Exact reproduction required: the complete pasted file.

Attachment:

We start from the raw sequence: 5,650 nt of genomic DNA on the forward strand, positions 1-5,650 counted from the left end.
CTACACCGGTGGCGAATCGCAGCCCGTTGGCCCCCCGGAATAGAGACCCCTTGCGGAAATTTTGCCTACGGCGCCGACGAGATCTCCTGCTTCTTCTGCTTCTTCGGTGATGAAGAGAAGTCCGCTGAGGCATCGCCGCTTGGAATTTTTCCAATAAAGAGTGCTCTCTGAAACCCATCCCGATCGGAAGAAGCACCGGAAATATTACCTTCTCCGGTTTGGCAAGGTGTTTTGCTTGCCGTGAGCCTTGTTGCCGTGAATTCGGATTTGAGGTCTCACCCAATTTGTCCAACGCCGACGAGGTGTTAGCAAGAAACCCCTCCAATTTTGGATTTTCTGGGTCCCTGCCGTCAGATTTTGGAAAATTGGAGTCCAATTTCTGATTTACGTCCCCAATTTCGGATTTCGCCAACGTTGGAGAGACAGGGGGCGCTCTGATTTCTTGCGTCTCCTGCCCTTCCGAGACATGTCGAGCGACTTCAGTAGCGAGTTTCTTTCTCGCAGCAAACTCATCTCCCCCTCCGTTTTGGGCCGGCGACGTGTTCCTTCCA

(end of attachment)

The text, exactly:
We start from the raw sequence: 5,650 nt of genomic DNA on the forward strand, positions 1-5,650 counted from the left end.
CTACACCGGTGGCGAATCGCAGCCCGTTGGCCCCCCGGAATAGAGACCCCTTGCGGAAATTTTGCCTACGGCGCCGACGAGATCTCCTGCTTCTTCTGCTTCTTCGGTGATGAAGAGAAGTCCGCTGAGGCATCGCCGCTTGGAATTTTTCCAATAAAGAGTGCTCTCTGAAACCCATCCCGATCGGAAGAAGCACCGGAAATATTACCTTCTCCGGTTTGGCAAGGTGTTTTGCTTGCCGTGAGCCTTGTTGCCGTGAATTCGGATTTGAGGTCTCACCCAATTTGTCCAACGCCGACGAGGTGTTAGCAAGAAACCCCTCCAATTTTGGATTTTCTGGGTCCCTGCCGTCAGATTTTGGAAAATTGGAGTCCAATTTCTGATTTACGTCCCCAATTTCGGATTTCGCCAACGTTGGAGAGACAGGGGGCGCTCTGATTTCTTGCGTCTCCTGCCCTTCCGAGACATGTCGAGCGACTTCAGTAGCGAGTTTCTTTCTCGCAGCAAACTCATCTCCCCCTCCGTTTTGGGCCGGCGACGTGTTCCTTCCA